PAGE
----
- Categories :
Auto insurance deductibles unfair to seniors, homemakers, children and the disabled.
By: Deutschmann Personal Injury & Disability Law (Lawyers) | Published 01/21/2017
Many people are unaware that when they are eligible to sue for injuries suffered as a result of a car accident caused by another person, the first $30,000.00 that would be paid for general damages (pain and suffering) does not have to be paid by the insurance company to the injured person. This is called a deductible. Before October, 2003, the deductible for general pain and suffering damages in Ontario was $15,000.00. As a result the increased deductible, for most people suffering from a soft tissue injury or whiplash injury, while a court or jury may find that the other party was at fault and that the injured party suffered serious injury, it is quite possible that where the jury awards an amount of $30,000.00 or less, the injured party would receive nothing for pain and suffering. This applies to all injured parties. What makes this particularly harsh is the fact that where someone has suffered wage loss because of an inability to work, they could very well receive damages for past and future income loss but nothing for general pain and suffering damages. For those without employment, particularly seniors, homemakers, children and the disabled, who do not suffer income loss because of a fixed income, these groups could very lose out on any award given that they will not be advancing a claim for income loss. Seniors, for example, are often on a fixed income and are not working to supplement their pensions. With no income loss they are restricted to general pain and suffering damages and therefore run the risk that a jury award will not even exceed the $30,000.00 deductible and they walk away with nothing. They win the battle but lose the war.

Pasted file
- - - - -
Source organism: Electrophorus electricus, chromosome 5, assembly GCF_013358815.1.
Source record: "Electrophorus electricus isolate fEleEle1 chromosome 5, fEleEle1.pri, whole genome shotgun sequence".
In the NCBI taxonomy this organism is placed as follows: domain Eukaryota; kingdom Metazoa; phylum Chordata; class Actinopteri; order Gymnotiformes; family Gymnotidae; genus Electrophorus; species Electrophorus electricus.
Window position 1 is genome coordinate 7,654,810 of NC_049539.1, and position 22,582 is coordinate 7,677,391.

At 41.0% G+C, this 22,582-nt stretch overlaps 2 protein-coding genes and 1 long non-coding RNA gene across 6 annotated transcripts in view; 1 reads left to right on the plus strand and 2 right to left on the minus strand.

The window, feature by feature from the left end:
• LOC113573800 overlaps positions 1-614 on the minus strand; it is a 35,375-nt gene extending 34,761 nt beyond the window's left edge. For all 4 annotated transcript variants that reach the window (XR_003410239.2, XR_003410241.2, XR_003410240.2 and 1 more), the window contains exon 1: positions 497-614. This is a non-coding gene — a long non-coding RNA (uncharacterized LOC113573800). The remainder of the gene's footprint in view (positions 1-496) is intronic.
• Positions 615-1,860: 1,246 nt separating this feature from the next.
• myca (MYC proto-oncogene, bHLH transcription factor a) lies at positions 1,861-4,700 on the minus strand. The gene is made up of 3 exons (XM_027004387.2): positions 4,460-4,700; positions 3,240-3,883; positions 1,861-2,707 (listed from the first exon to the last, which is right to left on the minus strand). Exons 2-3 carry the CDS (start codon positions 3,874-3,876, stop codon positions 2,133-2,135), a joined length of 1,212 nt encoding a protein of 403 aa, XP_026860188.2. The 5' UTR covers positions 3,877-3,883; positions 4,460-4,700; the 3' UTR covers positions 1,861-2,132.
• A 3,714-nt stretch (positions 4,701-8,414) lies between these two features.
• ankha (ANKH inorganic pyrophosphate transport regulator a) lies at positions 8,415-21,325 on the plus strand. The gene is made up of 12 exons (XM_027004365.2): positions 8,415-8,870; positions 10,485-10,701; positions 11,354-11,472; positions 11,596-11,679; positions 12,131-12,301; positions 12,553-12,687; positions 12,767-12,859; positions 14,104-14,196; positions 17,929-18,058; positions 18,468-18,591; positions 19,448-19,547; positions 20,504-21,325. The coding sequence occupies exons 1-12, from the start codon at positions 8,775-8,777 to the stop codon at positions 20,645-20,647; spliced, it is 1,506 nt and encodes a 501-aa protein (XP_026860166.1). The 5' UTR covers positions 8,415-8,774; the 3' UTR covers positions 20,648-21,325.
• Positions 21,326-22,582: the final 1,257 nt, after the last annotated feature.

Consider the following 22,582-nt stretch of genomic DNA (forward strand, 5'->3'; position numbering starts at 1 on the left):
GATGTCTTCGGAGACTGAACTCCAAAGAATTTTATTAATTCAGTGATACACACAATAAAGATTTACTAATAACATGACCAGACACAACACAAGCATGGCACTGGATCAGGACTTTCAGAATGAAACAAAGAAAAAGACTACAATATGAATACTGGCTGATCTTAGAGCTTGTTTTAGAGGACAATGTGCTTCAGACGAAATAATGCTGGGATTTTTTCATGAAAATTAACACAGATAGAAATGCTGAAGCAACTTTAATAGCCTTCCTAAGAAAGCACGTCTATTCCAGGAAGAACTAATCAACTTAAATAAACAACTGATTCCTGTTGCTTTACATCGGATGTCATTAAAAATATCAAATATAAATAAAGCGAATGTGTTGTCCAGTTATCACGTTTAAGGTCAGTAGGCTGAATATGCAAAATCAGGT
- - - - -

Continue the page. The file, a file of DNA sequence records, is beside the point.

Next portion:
In the case of a senior that loses a grandchild to a car accident, there is a deductible of $15,000.00 that applies. This deductible applies to Family Law Act claims. These are claims by certain family members for the loss of care, guidance and companionship of the injured or deceased person. Given the state of Canadian law and the low awards that are made to grandparents who face the loss of a grandchild, seniors could very well be faced with another situation where the loss is acknowledged but the award results in nothing being paid by the insurance company.
About Paquette Travers & Deutschmann
Paquette Travers & Deutschmann serve South-Western Ontario with offices in Kitchener-Waterloo, Cambridge, Woodstock, Brantford, Stratford and Ayr. The law practice of Robert Deutschmann and Doug O’Toole focuses almost exclusively in personal injury and disability insurance matters. For more information, please visit www.deutschmannlaw.com or call us toll-free at 1-866-414-4878.
The opinions expressed here, while intended to provide useful information, should not be interpreted as legal recommendations or advice.